When Ed Meyercord took over as president and CEO of Extreme Networks last year, he inherited a company with its share of challenges.
The networking vendor two weeks earlier had once again missed its projected quarterly financial numbers; revenue had declined 16 percent year over year; Extreme lost $23.5 million; and it was seeing weakness in key markets such as higher education and venues. It also was feeling pressure from rivals Cisco Systems and Juniper Networks, and was struggling to complete the integration of Enterasys Networks, a wired and wireless networking company Extreme acquired the year before for $180 million.
However, the underpinnings of the company were solid, Meyercord (left in photo) said in a recent interview with eWEEK. Extreme had solid technology products, talented engineers, a good customer base in a midmarket and campus networking space that was being underserved by larger competitors, and—with the acquisition of Enterasys—a head start on most other vendors in the convergence of wired and wireless networks.
More than anything, what the company needed to do was improve its focus, a word that Meyercord and Norman Rice, (right in photo) executive vice president of Marketing and Corporate Development, kept coming back to during a recent interview outside of Boston. And focus was a foundation of the corporate strategy Meyercord put in place weeks after taking over the top position after coming over from Extreme's board of directors, where he spent several years.
Under his direction, Extreme Networks changed its focus to selling solutions rather than point products. The company focused on selling its wireless capabilities as well as its wired expertise, on the midmarket and campus networking spaces, on five key verticals and one bolstering and expanding its channel partners. The company focused on building a solid brand, developing an effective go-to-market strategy and better defining itself for its employees, partners and customers.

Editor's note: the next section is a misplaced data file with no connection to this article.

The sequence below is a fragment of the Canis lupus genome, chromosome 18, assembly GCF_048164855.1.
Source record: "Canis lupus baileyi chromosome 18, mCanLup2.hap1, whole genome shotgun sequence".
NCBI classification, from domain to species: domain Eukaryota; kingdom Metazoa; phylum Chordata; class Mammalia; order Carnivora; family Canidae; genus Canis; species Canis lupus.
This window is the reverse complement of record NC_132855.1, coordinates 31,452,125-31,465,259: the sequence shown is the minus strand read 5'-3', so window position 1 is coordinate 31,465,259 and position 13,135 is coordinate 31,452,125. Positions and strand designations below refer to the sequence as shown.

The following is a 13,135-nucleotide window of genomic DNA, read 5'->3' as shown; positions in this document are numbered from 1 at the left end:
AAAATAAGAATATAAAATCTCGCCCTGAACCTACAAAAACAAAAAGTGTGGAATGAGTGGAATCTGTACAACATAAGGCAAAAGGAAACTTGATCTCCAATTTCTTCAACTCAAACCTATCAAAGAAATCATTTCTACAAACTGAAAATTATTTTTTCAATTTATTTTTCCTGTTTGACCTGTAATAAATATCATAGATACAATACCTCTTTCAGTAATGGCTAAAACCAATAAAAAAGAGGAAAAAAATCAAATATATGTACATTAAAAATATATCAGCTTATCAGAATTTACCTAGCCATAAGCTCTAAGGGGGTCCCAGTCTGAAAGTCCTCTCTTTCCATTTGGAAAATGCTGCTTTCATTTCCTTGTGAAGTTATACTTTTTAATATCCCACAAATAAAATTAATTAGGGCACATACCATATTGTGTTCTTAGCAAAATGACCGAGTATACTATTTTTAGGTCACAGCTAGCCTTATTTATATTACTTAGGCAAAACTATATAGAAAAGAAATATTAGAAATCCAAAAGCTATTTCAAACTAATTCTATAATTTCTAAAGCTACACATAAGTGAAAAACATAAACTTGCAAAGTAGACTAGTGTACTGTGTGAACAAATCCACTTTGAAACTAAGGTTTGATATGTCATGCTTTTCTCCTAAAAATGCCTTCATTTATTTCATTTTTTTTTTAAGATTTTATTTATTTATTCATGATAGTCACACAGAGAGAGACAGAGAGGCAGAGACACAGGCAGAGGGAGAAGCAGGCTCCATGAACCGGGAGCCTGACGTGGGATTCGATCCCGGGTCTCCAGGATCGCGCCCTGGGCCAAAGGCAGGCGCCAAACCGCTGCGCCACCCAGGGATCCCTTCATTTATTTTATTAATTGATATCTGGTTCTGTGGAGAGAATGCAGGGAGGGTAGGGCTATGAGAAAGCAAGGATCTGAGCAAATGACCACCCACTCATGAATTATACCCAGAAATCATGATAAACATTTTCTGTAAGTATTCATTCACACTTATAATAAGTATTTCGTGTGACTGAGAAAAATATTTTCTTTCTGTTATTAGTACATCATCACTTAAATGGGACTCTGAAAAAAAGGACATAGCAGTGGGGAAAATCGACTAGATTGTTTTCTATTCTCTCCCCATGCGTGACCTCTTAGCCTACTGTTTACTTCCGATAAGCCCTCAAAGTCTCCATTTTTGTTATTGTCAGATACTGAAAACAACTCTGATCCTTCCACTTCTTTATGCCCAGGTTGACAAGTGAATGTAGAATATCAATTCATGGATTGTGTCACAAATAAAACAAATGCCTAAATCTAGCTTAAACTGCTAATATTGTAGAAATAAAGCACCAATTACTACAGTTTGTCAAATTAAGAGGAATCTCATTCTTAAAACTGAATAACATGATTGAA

"I'm not sure Extreme knew where it fit" in the market a year ago, Meyercord said. "Today, we know exactly where we fit."
The refocused efforts also came with a restructuring process that included a remaking of the executive team—most recently, Steve Harrington rejoined the ranks as vice president of Marketing after almost two years away from the company—and a painful 18 percent workforce reduction of about 285 jobs, with the goal of saving $40 million in operational costs.
The efforts appear to be working. In the most recent financial quarter, revenue grew 4 percent from the same period last year and operating income hit $5.4 million, compared with the $5.6 million loss a year earlier. Gross margins are up, debt is down 20 percent and cash is up 20 percent, the CEO said. Anecdotally, enthusiasm is high in Extreme's offices, he said.
What's been important has been tightly defining the market Extreme focuses on and how the company sells into that market. The target customer has 200 to 1,000 employees and revenues of $150 million to $1 billion and data centers with 750 to 1,000 servers—although Extreme does have larger enterprise customers as well, Meyercord said. However, most customers are not big companies with large IT staffs, so what they need are solutions that come with the all the hardware and software they need to deploy and operate, rather than products they have to integrate themselves.
"Our customers don't have a big IT budgets, typically," Meyercord said. "The complexity factor for customers is more now than it's ever been."
Extreme, which now has about 1,450 employees, comes in with solutions that include not only the wired and wireless hardware, such as switches and wireless access points, but also software that includes its ExtremeXOS network operating system and tools for network management, application analytics, security and software-defined networking (SDN). Services also play a role. This solutions approach is a differentiator for Extreme, according to the CEO.
"We're very focused on solutions," Meyercord said, noting that rivals including Cisco, Hewlett Packard Enterprise (HPE) and Brocade still talk about the technologies. "Most of our competitors still compete on point products."